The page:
Successful Aging among Elders Living in the Mani Continental Region vs. Insular Areas of the Mediterranean: the MEDIS Study
Mariolis Anargiros1, Foscolou Alexandra2, Tyrovolas Stefanos2,3, Piscopo Suzanne4, Valacchi Giuseppe5, Tsakountakis Nikos6, Zeimbekis Akis7, Bountziouka Vassiliki2, Gotsis Efthimios2, Metallinos George2, Tyrovola Dimitra2, Tur Josep-Antoni8, Matalas Antonia-Leda2, Lionis Christos6, Polychronopoulos Evangelos2, Panagiotakos Demosthenes, for the MEDIS study group
1Health Center of Areopolis, General Hospital of Sparta, Areopolis, Greece 2Department of Nutrition and Dietetics, School of Health Science and Education, Harokopio University, Athens, Greece 3Parc Sanitari Sant Joan de Déu, Fundació Sant Joan de Déu, CIBERSAM, Universitat de Barcelona, Barcelona, Spain 4University of Malta, Nutrition, Family and Consumer Studies Office, Msida, Republic of Malta 5Department of Life Sciences and Biotechnology, University of Ferrara, Ferrara, Italy 6Clinic of Social and Family Medicine, School of Medicine, University of Crete, Heraklion, Greece 7Health Center of Kalloni, General Hospital of Mitilini, Mitilini, Greece 8Research Group on Community Nutrition and Oxidative Stress, Universitat de les Illes Balears & CIBERobn, E-07122 Palma de Mallorca, Spain
To evaluate the role of geography i.e., continental vs. insular Mediterranean, on successful aging among older inhabitants. During 2005-2014, 2693 elderly (aged 65 to 100 years) individuals from 21 Mediterranean islands in Greece, Italy and Spain as well as Cyprus, Malta, and the rural region of Mani (southeast continental region of Greece keeping old-time traditions), were voluntarily recruited. Successful aging was evaluated using a validated index composed of 10 health-related socio-lifestyle and clinical characteristics. After accounting for age, sex, body mass index (BMI), physical activity, smoking habits, MedDietScore and access to health care services, the older inhabitants of islands were found to have a higher level of the successful aging index when compared to their counterparts in Mani (Beta=0.174, p<0.001); moreover, islanders exhibited slightly more years of “good” health (68.7 vs 68.4 years for Mani residents (p=0.99)). However, compared to the residents of Mani, islanders had 1.64 times higher odds (95%CI, 1.08-2.48) for having hypertension, 2.4-times higher odds (95%CI, 1.34-4.21) for having diabetes and 1.52 times higher odds (95%CI, 0.97-2.38) for having hypercholesterolemia. Engaging in physical activities and healthy dietary habits were the major determinants of healthy aging, among islanders as compared to their counterparts of continental Mani region. Elder residents of the continental Mani area enjoyed a better health status, whereas elder islanders had a higher level of successful aging; a finding which could be attributed to differences in lifestyle among elders.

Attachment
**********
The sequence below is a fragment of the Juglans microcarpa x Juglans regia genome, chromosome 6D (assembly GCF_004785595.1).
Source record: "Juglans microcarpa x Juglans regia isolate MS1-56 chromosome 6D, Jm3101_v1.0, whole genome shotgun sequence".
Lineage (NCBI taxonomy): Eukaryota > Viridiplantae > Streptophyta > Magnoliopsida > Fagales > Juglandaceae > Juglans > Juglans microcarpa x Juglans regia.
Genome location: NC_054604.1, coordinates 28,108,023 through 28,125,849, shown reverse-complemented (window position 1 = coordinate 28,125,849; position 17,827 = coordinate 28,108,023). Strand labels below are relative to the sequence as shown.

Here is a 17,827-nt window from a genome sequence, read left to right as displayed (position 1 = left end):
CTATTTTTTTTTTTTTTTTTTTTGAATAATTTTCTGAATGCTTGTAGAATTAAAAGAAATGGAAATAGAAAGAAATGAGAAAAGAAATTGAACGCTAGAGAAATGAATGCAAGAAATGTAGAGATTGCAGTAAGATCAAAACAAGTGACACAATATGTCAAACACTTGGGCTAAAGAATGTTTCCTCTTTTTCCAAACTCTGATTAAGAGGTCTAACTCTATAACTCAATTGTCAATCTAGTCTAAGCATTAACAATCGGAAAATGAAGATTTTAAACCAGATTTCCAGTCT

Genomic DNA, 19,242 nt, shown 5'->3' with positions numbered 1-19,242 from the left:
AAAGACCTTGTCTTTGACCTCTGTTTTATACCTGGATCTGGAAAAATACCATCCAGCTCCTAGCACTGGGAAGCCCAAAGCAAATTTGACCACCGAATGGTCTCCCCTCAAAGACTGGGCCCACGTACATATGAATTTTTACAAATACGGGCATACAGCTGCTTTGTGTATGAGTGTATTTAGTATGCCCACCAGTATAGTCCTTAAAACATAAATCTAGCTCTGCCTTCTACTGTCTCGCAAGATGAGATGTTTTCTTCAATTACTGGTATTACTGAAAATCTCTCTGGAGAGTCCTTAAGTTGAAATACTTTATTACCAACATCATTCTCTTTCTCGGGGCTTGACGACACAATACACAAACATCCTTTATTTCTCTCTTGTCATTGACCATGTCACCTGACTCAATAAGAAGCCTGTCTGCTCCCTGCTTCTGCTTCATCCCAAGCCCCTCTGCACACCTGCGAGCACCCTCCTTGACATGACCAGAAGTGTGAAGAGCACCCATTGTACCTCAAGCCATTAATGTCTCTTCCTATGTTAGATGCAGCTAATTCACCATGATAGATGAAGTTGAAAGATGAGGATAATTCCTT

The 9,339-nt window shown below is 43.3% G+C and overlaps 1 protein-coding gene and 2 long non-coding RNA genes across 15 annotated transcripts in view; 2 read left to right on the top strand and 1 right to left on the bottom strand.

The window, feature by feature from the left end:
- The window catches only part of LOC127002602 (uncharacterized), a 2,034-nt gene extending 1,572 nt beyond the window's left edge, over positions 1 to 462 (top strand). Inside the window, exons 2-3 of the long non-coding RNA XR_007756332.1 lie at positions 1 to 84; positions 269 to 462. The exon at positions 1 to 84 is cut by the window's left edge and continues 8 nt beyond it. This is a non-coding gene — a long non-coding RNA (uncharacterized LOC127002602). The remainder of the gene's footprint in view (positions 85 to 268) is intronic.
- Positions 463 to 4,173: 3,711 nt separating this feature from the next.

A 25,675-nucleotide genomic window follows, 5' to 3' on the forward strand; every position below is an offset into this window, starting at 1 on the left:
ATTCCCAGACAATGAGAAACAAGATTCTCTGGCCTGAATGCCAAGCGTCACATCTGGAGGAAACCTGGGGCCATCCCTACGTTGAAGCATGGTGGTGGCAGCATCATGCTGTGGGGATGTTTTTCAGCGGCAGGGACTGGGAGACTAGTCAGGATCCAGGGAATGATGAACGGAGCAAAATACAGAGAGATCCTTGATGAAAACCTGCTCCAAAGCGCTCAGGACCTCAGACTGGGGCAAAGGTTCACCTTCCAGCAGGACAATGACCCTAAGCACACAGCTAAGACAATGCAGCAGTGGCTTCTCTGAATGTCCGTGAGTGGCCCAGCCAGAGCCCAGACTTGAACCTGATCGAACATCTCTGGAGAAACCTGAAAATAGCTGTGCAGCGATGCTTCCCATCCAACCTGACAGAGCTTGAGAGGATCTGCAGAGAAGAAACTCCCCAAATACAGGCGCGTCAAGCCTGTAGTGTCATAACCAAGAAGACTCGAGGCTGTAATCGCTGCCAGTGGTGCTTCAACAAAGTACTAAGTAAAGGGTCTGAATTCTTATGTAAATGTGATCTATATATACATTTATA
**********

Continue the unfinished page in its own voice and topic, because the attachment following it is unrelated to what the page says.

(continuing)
Mariolis Anargiros,Foscolou Alexandra,Tyrovolas Stefanos, et al. Successful Aging among Elders Living in the Mani Continental Region vs. Insular Areas of the Mediterranean: the MEDIS Study[J]. Aging and disease,
2016, 7(3): 285-294.
Table 1 Lifestyle, psychosocial and clinical characteristics of the MEDIS study participants.
Islanders vs. Mani continental residents
Age (per 1 year)
Men vs. women
Body Mass Index (kg/m2)
Physical Activity (yes vs. no)
Smoking habits (yes vs. no)
MedDietScore (per 1/55 unit)
Access to health care services (yes vs. no)
Table 2 Results from linear regression models that evaluated the association between area of living (islanders vs. Mani continental region) (independent variable) and successful aging index, SAI (outcome), among MEDIS study participants.
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